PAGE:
In the current technological world, having technological advantages can regularly mean better sales, advanced productivity, market domination and so on. It has been correctly noted that every major firm spends millions of dollars on research and development in order to establish great technology. Notably, technological advantage does not only mean physical technology it can similarly mean retaining or acquiring important employees that can aid a business to improve its technological advantages. In this case, CCA's $450 million investment in the Blowfill technology ensured that the company is able to redesign as well as lightweight the entire water PET bottle range and the small carbonated soft drink, as a result, gaining significant cost saving, increased product shelf life, as well as stocking ability.
Criticism is the interpretation of something or someone typically on mistakes and faults. CCA's marketing strategies have been criticized in the previous years. For instance, in 2014 the public health operatives in Australia then termed the Coca-Cola campaign to help combat obesity as misleading (Gertner and Rifkin, pp.45-50). The company had vowed to help its customers fight obesity through offering low kilojoule products as well as supporting substantial activity system. In an opposing statement, Rob Moodie a health operative and a professor at the University of Melbourne said that if CCA was serious about fighting obesity they would be encouraging competitor companies to act the same, restrict the commercial to young children and finally they would not add 10 teaspoons in the coke can. This comment was taken seriously by the brand consumer and as a result, sales dragged. To reduce or control the effects of confusion driven by this comment, the Coca-Cola Australia's group manager Mr. Donna Mulhollad defended the company's efforts in fighting obesity.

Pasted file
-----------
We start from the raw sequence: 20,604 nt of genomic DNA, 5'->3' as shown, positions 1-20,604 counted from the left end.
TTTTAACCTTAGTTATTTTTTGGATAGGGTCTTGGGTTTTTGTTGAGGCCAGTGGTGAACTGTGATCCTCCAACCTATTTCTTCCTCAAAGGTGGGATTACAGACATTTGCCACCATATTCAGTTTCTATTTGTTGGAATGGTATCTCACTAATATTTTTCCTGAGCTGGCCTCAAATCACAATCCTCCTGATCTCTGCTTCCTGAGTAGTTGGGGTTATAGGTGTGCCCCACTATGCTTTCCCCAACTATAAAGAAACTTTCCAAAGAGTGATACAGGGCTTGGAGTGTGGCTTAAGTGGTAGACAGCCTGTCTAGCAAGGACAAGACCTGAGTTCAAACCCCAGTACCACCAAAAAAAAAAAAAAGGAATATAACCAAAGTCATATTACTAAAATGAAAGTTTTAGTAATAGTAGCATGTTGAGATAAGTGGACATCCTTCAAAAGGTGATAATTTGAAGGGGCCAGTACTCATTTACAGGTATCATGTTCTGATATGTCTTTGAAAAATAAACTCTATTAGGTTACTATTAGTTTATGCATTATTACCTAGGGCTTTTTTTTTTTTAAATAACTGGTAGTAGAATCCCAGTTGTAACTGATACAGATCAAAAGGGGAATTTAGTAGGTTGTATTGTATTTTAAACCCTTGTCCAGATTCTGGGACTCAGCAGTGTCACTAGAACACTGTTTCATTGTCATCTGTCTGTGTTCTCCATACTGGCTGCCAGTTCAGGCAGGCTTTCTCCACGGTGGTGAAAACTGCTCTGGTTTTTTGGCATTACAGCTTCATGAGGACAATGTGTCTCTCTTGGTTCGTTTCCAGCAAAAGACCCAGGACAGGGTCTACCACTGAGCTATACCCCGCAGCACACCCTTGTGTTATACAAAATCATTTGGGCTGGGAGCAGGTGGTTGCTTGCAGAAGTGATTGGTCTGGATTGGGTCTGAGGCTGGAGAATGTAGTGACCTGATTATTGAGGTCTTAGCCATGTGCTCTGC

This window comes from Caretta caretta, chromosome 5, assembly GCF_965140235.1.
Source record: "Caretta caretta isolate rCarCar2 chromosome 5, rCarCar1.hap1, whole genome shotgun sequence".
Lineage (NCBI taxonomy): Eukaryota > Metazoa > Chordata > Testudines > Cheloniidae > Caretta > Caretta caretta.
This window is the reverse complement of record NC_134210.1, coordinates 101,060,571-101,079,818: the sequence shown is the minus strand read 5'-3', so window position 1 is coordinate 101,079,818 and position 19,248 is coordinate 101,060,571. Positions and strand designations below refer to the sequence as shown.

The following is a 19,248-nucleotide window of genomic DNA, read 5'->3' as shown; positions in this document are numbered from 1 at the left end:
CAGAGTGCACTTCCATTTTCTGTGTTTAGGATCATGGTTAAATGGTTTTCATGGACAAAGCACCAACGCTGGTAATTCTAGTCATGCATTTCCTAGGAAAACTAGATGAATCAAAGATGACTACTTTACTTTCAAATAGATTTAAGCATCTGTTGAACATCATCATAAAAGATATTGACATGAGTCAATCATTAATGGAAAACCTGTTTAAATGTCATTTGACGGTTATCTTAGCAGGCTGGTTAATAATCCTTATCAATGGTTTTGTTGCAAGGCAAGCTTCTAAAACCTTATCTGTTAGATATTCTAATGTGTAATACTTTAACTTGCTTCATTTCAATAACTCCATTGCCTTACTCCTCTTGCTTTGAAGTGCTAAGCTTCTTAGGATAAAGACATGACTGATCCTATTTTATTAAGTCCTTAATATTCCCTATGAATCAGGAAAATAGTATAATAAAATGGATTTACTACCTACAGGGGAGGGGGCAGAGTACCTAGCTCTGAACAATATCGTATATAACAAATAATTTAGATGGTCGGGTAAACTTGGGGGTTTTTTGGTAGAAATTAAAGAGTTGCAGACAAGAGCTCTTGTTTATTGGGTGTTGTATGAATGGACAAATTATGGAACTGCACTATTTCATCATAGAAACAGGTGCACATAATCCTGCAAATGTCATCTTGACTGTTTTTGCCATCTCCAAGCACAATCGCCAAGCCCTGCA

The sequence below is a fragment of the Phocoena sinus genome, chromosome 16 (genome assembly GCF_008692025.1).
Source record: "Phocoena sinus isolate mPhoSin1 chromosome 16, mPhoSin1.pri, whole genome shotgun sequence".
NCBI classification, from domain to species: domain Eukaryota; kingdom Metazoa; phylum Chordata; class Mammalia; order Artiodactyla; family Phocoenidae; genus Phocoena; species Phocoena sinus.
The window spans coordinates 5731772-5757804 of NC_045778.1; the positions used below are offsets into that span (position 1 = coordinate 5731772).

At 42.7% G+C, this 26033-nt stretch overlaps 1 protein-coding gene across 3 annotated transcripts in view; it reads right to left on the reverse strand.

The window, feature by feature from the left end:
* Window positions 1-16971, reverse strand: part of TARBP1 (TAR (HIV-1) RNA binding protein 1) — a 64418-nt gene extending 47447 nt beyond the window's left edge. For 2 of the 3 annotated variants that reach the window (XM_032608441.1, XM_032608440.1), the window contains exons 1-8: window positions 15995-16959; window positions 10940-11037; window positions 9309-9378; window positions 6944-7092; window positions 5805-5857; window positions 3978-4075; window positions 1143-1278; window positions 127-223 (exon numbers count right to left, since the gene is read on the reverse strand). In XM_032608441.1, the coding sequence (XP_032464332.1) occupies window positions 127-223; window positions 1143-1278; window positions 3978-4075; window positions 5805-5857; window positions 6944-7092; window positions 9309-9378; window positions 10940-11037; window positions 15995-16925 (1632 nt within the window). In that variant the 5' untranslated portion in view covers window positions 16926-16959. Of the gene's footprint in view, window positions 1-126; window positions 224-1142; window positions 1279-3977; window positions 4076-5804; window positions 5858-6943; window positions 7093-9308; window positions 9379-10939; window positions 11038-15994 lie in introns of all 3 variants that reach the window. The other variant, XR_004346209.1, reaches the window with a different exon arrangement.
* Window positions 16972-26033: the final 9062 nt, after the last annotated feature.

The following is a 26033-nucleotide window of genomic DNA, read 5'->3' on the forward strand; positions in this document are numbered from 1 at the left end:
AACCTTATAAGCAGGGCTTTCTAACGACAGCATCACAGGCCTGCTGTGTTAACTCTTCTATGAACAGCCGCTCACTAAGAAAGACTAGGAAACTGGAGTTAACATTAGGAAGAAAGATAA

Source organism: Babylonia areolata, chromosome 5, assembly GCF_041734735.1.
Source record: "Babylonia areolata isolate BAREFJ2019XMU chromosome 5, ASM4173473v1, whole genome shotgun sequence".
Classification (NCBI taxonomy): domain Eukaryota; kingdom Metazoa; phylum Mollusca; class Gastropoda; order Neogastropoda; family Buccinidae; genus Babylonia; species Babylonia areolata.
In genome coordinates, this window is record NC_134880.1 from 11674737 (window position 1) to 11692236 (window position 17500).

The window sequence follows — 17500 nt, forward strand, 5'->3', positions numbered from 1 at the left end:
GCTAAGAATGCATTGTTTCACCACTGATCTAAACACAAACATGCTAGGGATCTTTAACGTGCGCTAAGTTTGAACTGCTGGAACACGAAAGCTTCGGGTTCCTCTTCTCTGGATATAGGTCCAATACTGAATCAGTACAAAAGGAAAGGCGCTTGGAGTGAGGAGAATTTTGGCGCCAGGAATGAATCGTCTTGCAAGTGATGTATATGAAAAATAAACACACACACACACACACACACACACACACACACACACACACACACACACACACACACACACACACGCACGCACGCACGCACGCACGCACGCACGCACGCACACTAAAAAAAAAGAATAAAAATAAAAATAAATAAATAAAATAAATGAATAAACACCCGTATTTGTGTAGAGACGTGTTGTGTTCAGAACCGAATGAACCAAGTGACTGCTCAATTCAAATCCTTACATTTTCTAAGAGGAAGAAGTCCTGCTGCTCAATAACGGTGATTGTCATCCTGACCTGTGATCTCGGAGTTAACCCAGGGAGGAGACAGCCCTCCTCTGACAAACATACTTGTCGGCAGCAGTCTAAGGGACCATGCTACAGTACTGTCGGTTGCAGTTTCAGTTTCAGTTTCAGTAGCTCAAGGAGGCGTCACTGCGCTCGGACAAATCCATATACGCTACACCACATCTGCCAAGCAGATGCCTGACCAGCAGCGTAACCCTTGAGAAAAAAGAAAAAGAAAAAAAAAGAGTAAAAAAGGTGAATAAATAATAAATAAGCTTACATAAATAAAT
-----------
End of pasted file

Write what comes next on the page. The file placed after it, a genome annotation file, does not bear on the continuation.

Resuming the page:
The second criticism the company had to deal with is the marketing campaign for the new High Milk End drink also in 2014. The company aired a commercial with a woman model wearing a milk-like dress with milk flare, while other, the same woman model paused on a set of weighing scale with an astonished look on her face. Bloggers labeled the commercial as being sexist, boring and gratuitous.